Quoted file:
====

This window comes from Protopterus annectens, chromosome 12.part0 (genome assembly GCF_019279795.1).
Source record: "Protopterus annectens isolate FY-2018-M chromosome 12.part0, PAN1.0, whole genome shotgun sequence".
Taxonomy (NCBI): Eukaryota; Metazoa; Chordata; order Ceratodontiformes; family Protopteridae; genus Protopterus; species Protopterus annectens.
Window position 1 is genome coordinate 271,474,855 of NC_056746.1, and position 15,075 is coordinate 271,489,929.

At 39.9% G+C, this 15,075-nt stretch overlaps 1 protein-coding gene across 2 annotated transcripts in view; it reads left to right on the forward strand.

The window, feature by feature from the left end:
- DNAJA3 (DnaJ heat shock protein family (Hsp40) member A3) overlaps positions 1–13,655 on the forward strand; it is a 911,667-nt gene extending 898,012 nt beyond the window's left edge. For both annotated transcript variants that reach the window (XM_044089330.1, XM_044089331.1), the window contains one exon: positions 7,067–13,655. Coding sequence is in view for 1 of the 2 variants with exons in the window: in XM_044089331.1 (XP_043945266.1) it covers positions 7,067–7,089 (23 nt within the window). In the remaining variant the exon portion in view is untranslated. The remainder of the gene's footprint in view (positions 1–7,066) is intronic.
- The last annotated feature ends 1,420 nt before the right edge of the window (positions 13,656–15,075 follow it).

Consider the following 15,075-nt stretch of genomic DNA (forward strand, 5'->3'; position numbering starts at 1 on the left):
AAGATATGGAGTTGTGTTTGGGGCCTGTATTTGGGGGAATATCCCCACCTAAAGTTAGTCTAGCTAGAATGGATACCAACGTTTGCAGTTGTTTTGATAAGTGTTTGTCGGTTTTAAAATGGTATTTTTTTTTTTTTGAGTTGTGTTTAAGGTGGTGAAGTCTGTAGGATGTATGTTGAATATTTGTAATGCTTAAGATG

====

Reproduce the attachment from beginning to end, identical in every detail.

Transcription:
This window comes from Protopterus annectens, chromosome 12.part0 (genome assembly GCF_019279795.1).
Source record: "Protopterus annectens isolate FY-2018-M chromosome 12.part0, PAN1.0, whole genome shotgun sequence".
Taxonomy (NCBI): Eukaryota; Metazoa; Chordata; order Ceratodontiformes; family Protopteridae; genus Protopterus; species Protopterus annectens.
Window position 1 is genome coordinate 271,474,855 of NC_056746.1, and position 15,075 is coordinate 271,489,929.

At 39.9% G+C, this 15,075-nt stretch overlaps 1 protein-coding gene across 2 annotated transcripts in view; it reads left to right on the forward strand.

The window, feature by feature from the left end:
- DNAJA3 (DnaJ heat shock protein family (Hsp40) member A3) overlaps positions 1–13,655 on the forward strand; it is a 911,667-nt gene extending 898,012 nt beyond the window's left edge. For both annotated transcript variants that reach the window (XM_044089330.1, XM_044089331.1), the window contains one exon: positions 7,067–13,655. Coding sequence is in view for 1 of the 2 variants with exons in the window: in XM_044089331.1 (XP_043945266.1) it covers positions 7,067–7,089 (23 nt within the window). In the remaining variant the exon portion in view is untranslated. The remainder of the gene's footprint in view (positions 1–7,066) is intronic.
- The last annotated feature ends 1,420 nt before the right edge of the window (positions 13,656–15,075 follow it).

Consider the following 15,075-nt stretch of genomic DNA (forward strand, 5'->3'; position numbering starts at 1 on the left):
AAGATATGGAGTTGTGTTTGGGGCCTGTATTTGGGGGAATATCCCCACCTAAAGTTAGTCTAGCTAGAATGGATACCAACGTTTGCAGTTGTTTTGATAAGTGTTTGTCGGTTTTAAAATGGTATTTTTTTTTTTTTGAGTTGTGTTTAAGGTGGTGAAGTCTGTAGGATGTATGTTGAATATTTGTAATGCTTAAGATG